A. Dietrich, M. Tondera, K. Bengler
Automated vehicles will soon be introduced onto urban roads. To interact with other road users in an expectation conforming way, understanding the role of implicit and explicit communication is inevitable – especially when encountering vulnerable road users. This paper presents a study conducted in a virtual reality pedestrian simulator that evaluates the effects of deceleration and external Human Machine Interfaces on the crossing behavior of pedestrians. Six different approach strategies with two eHMI states were evaluated to evaluate the individual effects of both implicit and explicit communication of yielding vehicles on the crossing initiation times of pedestrians and their acceptance. Results show that explicitly communicating a yielding intent clearly reduces the time for pedestrians to initiate their crossing. However, the distance at which an AV starts to decelerate has a mixed effect on the crossing – while pedestrians tend to prefer early decelerations, these maneuvers have inconclusive effects on the time lost within the interaction.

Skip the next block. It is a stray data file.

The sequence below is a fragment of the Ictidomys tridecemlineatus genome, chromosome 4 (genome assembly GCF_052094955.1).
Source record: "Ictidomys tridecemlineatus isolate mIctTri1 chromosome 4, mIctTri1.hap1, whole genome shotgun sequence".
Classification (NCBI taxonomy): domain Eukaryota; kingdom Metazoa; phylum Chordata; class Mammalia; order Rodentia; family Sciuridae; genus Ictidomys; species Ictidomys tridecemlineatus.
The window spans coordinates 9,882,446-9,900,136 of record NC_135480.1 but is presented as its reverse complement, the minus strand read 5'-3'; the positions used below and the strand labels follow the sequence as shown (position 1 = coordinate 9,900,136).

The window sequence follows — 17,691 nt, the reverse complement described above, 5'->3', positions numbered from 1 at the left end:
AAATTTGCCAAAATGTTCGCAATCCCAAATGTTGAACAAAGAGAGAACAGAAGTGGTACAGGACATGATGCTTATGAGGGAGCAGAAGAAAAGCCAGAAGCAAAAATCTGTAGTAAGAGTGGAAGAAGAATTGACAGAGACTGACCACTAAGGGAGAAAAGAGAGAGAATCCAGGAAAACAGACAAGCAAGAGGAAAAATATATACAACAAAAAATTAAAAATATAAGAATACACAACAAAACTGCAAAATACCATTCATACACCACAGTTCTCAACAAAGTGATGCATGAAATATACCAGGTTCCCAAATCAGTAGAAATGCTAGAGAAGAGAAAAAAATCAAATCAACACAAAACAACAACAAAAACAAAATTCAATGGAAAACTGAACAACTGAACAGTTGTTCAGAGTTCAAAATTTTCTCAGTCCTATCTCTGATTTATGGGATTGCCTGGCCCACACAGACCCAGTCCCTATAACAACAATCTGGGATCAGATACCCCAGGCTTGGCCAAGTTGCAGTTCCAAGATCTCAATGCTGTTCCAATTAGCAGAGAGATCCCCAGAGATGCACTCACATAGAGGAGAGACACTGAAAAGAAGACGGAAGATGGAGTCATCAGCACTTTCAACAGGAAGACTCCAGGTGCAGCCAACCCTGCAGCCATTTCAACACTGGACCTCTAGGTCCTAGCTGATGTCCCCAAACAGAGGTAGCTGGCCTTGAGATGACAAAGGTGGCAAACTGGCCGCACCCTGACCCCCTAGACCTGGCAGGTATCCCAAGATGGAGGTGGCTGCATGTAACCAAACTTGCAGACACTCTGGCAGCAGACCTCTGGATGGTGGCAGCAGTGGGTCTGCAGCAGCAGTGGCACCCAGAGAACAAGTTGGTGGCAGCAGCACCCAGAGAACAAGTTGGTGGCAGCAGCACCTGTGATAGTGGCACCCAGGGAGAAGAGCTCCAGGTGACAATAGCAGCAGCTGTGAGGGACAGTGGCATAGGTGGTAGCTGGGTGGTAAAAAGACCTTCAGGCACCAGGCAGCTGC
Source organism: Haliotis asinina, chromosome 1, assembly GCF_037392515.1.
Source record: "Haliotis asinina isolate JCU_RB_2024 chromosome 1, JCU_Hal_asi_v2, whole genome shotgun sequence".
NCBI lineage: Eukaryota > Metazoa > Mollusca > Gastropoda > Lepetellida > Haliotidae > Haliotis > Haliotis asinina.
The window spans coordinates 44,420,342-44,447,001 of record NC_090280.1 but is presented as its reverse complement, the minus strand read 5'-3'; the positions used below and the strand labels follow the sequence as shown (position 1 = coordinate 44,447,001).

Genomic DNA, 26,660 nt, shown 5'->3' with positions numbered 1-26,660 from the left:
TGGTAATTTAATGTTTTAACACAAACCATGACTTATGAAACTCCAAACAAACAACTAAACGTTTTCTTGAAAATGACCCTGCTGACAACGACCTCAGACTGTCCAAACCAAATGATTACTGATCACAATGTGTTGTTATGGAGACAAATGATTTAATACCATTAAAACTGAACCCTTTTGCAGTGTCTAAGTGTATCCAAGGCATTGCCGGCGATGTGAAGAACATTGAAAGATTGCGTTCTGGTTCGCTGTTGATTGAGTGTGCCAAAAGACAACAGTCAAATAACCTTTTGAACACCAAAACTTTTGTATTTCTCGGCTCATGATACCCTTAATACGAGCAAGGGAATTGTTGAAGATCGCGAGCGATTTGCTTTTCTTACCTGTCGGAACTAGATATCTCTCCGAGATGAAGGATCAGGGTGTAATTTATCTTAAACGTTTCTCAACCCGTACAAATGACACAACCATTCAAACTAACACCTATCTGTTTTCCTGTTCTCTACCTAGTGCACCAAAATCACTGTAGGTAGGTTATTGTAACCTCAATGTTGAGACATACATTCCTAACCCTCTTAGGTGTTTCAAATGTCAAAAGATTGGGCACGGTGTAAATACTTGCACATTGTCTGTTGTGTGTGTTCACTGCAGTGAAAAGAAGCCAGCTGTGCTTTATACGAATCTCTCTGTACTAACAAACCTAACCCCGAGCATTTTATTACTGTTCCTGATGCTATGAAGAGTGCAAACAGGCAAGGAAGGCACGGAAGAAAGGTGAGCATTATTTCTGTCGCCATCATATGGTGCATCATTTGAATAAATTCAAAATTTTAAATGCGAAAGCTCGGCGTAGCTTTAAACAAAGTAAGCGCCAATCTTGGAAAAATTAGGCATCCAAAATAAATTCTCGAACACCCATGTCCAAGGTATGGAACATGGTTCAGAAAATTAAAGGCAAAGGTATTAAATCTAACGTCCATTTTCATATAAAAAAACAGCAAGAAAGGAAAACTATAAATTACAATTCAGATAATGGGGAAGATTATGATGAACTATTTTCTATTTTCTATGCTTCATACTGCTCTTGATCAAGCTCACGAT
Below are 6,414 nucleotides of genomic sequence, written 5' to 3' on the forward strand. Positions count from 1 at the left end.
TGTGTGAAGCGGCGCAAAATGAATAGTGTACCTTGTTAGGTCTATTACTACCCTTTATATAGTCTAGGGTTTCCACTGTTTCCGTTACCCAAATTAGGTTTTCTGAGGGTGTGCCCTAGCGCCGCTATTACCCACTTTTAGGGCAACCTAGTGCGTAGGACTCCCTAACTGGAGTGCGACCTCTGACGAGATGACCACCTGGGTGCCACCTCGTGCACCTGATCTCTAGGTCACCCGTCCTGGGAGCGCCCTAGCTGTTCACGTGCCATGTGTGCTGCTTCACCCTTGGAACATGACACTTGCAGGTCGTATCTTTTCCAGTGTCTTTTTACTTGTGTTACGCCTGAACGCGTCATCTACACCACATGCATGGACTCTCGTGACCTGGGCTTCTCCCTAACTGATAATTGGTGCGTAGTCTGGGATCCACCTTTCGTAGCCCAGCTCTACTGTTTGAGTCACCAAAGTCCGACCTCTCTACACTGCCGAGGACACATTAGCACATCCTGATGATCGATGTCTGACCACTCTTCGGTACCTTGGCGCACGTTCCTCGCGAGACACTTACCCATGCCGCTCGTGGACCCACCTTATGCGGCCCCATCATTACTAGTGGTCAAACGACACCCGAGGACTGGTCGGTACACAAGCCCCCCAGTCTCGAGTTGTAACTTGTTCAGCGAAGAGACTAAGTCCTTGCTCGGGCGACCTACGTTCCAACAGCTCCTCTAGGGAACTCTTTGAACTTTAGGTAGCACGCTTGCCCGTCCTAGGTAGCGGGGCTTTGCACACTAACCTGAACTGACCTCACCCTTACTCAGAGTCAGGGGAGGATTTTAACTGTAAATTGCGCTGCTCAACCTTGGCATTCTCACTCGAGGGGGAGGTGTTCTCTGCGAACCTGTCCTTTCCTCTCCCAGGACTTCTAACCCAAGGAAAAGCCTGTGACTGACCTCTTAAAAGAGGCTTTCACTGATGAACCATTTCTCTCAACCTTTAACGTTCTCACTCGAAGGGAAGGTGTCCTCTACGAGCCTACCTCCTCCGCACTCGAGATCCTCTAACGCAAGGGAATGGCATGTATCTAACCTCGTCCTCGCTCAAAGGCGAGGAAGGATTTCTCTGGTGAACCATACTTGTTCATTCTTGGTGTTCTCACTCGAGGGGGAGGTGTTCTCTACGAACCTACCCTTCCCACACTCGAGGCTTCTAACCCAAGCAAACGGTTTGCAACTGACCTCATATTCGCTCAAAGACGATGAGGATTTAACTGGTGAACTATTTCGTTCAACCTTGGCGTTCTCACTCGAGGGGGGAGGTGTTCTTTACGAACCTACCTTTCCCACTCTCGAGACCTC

Keywords: pedestrian simulator; external Human Machine Interface (eHMI); vulnerable road users; automated vehicles